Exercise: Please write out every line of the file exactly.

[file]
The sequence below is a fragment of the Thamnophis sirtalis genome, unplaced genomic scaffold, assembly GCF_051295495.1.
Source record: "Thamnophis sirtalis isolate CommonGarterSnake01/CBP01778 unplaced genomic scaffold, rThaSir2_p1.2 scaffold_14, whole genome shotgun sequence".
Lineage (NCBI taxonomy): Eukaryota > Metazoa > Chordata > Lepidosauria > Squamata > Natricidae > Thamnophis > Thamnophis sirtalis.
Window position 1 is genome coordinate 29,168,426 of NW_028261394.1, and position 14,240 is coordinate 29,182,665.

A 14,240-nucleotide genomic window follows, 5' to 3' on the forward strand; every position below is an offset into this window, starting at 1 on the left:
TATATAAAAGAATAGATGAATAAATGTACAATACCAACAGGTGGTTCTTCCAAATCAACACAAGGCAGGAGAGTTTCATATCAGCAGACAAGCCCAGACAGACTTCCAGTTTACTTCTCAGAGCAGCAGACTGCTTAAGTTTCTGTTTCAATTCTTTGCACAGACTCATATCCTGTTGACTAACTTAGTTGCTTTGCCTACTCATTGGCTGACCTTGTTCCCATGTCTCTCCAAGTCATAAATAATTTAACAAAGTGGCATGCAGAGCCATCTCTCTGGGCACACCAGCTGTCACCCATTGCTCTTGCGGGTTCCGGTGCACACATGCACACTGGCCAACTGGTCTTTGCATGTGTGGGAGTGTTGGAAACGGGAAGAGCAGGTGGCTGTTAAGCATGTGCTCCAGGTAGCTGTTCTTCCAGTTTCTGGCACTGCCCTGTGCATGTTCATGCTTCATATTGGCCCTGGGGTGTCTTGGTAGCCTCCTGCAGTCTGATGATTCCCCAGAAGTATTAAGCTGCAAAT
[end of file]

The sequence below is a fragment of the Thamnophis sirtalis genome, unplaced genomic scaffold, assembly GCF_051295495.1.
Source record: "Thamnophis sirtalis isolate CommonGarterSnake01/CBP01778 unplaced genomic scaffold, rThaSir2_p1.2 scaffold_14, whole genome shotgun sequence".
Lineage (NCBI taxonomy): Eukaryota > Metazoa > Chordata > Lepidosauria > Squamata > Natricidae > Thamnophis > Thamnophis sirtalis.
Window position 1 is genome coordinate 29,168,426 of NW_028261394.1, and position 14,240 is coordinate 29,182,665.

A 14,240-nucleotide genomic window follows, 5' to 3' on the forward strand; every position below is an offset into this window, starting at 1 on the left:
TATATAAAAGAATAGATGAATAAATGTACAATACCAACAGGTGGTTCTTCCAAATCAACACAAGGCAGGAGAGTTTCATATCAGCAGACAAGCCCAGACAGACTTCCAGTTTACTTCTCAGAGCAGCAGACTGCTTAAGTTTCTGTTTCAATTCTTTGCACAGACTCATATCCTGTTGACTAACTTAGTTGCTTTGCCTACTCATTGGCTGACCTTGTTCCCATGTCTCTCCAAGTCATAAATAATTTAACAAAGTGGCATGCAGAGCCATCTCTCTGGGCACACCAGCTGTCACCCATTGCTCTTGCGGGTTCCGGTGCACACATGCACACTGGCCAACTGGTCTTTGCATGTGTGGGAGTGTTGGAAACGGGAAGAGCAGGTGGCTGTTAAGCATGTGCTCCAGGTAGCTGTTCTTCCAGTTTCTGGCACTGCCCTGTGCATGTTCATGCTTCATATTGGCCCTGGGGTGTCTTGGTAGCCTCCTGCAGTCTGATGATTCCCCAGAAGTATTAAGCTGCAAAT